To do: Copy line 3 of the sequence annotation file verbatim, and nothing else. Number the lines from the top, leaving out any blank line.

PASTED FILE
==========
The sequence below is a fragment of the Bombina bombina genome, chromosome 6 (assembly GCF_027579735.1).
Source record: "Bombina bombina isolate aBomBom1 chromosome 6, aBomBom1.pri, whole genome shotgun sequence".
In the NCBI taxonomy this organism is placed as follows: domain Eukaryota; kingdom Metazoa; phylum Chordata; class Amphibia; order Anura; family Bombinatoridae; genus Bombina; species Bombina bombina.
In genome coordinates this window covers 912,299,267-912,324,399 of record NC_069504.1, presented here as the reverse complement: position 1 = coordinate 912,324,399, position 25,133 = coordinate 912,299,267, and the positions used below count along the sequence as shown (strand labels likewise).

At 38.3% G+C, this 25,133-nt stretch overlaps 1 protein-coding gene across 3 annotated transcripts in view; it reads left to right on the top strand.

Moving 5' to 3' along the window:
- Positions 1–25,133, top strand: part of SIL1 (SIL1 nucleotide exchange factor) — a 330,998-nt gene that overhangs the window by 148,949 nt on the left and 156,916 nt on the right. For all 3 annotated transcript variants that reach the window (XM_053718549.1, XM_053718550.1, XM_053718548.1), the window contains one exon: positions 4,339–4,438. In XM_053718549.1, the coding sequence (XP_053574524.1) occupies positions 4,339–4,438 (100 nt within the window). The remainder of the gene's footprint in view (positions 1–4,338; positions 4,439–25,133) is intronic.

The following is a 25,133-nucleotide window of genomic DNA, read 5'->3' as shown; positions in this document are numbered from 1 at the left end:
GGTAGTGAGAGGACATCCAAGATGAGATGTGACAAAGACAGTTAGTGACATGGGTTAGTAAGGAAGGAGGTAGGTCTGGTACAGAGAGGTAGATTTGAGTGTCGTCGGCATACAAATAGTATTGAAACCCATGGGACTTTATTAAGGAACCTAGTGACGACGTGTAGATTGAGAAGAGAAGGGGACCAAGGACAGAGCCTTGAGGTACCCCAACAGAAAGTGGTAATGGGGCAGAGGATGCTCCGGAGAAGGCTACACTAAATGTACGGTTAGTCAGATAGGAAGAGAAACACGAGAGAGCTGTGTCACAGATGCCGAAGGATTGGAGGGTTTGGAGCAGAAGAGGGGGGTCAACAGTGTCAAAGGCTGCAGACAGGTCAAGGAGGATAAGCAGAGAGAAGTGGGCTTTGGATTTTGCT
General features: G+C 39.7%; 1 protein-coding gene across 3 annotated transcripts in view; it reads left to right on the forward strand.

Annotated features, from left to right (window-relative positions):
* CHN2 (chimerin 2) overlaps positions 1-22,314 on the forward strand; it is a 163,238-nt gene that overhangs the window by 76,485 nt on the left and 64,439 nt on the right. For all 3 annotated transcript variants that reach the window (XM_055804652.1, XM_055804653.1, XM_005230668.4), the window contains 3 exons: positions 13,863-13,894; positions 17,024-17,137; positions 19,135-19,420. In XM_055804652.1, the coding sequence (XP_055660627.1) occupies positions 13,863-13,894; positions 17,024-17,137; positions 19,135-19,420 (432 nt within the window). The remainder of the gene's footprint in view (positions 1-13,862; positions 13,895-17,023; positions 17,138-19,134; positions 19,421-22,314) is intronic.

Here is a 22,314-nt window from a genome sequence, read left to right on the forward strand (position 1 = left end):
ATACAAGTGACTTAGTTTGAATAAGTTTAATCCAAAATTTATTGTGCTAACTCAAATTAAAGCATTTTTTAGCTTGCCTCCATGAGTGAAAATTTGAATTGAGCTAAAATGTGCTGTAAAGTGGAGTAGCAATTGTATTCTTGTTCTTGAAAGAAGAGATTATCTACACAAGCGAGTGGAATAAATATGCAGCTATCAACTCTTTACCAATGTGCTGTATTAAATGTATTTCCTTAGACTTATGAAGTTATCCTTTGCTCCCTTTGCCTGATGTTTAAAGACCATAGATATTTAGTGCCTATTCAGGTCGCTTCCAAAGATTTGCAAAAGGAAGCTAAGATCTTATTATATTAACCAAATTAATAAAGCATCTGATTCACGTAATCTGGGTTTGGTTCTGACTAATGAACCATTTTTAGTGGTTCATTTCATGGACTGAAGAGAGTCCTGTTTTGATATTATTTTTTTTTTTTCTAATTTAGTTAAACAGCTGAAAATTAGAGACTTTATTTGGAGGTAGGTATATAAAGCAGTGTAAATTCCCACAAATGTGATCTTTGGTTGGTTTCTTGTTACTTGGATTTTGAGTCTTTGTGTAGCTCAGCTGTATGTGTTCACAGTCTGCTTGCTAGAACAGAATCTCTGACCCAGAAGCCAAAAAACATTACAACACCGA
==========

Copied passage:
In the NCBI taxonomy this organism is placed as follows: domain Eukaryota; kingdom Metazoa; phylum Chordata; class Amphibia; order Anura; family Bombinatoridae; genus Bombina; species Bombina bombina.